The stateline jewel


By Hank Nuwer - Near Darke



Carnegie Library

Carnegie Library


Photo by Malgorzata Wroblewska-Nuwer

In the 1890s a society of unmarried women called the G.G.G. started the first library.


Photo by Malgorzata Wroblewska-Nuwer

“Books…are like TV for smart people,” actor Robert Redford declares in the film “A Walk in the Woods.”

Patrons from Union City, Indiana and Darke County, Ohio have borrowing privileges few border communities can boast. Any Darke County resident with a Greenville library card can check out books at the Union City Carnegie Library and vice versa.

This especially benefits young people on the Ohio side of the Union Cities state line, said Union City director Lawrence Sexton. The library is but a short walk or bike ride away. Sexton’s sparse, greying beard is hidden by a protective mask as he chats.

Sexton goes the extra mile literally to outfit boys and girls with library cards. He personally collects applications for cards from Darke school children and teens, then delivers the actual cards to the students. Curbside delivery of books continues during daily operating hours, and staffers take orders by phone and Internet.

The library’s director since May 2018, Sexton earned a B.S. in art education from Buffalo State College, my own alma mater. After some years of teaching, he switched after completing a master’s in library science at the University of North Carolina, Greensboro.

Sexton stressed that the staff and administrators at the Greenville Library worked hard to make this reciprocal library arrangement a reality. He said their dedication impressed him. The Union City library could not have obtained support of legislatures in two states without Greenville’s efforts. “I am so grateful to them,” Sexton said.

Similar hard work in 1887 by an “unmarried ladies society” with the mysterious name of “G.G.G.” gave Union City its original library: a small room in the local school. The society hit the streets and collected donated books for its shelves.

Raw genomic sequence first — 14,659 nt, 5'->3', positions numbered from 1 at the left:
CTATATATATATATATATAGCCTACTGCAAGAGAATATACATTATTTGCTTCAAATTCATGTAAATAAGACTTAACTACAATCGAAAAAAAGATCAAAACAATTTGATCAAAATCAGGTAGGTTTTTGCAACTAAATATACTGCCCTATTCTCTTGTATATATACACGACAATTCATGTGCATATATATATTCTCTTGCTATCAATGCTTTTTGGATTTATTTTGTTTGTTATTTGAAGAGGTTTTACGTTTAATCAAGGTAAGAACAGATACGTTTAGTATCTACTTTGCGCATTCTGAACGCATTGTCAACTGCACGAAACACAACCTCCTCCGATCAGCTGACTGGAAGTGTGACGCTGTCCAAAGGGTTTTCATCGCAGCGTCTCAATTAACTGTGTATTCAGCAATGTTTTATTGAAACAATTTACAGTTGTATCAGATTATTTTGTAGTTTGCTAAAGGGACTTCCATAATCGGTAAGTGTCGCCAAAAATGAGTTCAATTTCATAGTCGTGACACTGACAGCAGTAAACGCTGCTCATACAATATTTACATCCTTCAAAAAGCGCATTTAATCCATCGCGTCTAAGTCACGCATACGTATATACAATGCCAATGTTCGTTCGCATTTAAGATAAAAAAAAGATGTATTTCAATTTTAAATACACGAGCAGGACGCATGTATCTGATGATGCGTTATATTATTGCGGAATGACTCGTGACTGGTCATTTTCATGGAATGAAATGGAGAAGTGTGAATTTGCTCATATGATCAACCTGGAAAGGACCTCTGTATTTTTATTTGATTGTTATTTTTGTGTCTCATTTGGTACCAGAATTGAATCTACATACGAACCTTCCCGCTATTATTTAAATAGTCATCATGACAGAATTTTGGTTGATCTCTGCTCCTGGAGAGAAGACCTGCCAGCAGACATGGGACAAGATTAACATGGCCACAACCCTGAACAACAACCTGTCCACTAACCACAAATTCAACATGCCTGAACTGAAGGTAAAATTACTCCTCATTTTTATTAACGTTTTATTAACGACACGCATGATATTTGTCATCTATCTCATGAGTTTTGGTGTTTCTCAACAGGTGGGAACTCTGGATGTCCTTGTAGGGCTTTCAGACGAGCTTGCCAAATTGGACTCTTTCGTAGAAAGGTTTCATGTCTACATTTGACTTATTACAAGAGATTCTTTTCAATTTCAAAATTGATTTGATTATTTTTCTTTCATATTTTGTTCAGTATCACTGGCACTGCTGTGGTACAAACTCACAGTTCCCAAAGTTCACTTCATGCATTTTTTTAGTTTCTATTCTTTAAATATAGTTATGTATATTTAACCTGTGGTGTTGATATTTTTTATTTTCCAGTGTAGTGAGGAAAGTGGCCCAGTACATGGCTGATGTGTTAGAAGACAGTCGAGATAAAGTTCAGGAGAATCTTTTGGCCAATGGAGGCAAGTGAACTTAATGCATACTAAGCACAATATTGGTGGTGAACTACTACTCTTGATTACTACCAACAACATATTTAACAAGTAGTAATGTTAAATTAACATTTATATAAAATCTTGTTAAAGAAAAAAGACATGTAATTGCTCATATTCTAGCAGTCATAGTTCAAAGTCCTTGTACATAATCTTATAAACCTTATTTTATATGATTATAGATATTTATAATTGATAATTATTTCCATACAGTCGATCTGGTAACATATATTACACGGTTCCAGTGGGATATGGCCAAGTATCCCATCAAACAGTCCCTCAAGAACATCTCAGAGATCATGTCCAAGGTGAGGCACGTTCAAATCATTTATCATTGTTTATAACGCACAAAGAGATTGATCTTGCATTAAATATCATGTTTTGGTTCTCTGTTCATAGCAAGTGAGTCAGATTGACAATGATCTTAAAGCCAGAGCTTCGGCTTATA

Years later, another “Council of Women” sponsored a “mock wedding” of children ten and under wearing formal garb. It was a gimmick that increased local interest in the library. Photos of the kids made headlines in several Hoosier papers.

In 1904, Union City became one of the 2,509 worldwide libraries funded by a foundation created by Pennsylvania steel magnate Andrew Carnegie. Carnegie also funded many halls for the performance of musical conferences. You may have heard the joke that New York City residents tell when asked for directions to the most famous Carnegie building?

“How do you get to Carnegie Hall?” asks a visitor.

“Practice, practice, practice,” the New “Yawkah” quips.

I learned a few surprising things from director Sexton.

“Indiana has more Carnegie libraries than any other state,” Sexton said.

With accursed segregation fully in effect at the start of the twentieth century, the foundation funded libraries for black Americans in The Deep South and in Evansville, Indiana (now demolished).

Carnegie’s seed money in 1904 to build a library was modest but sufficient.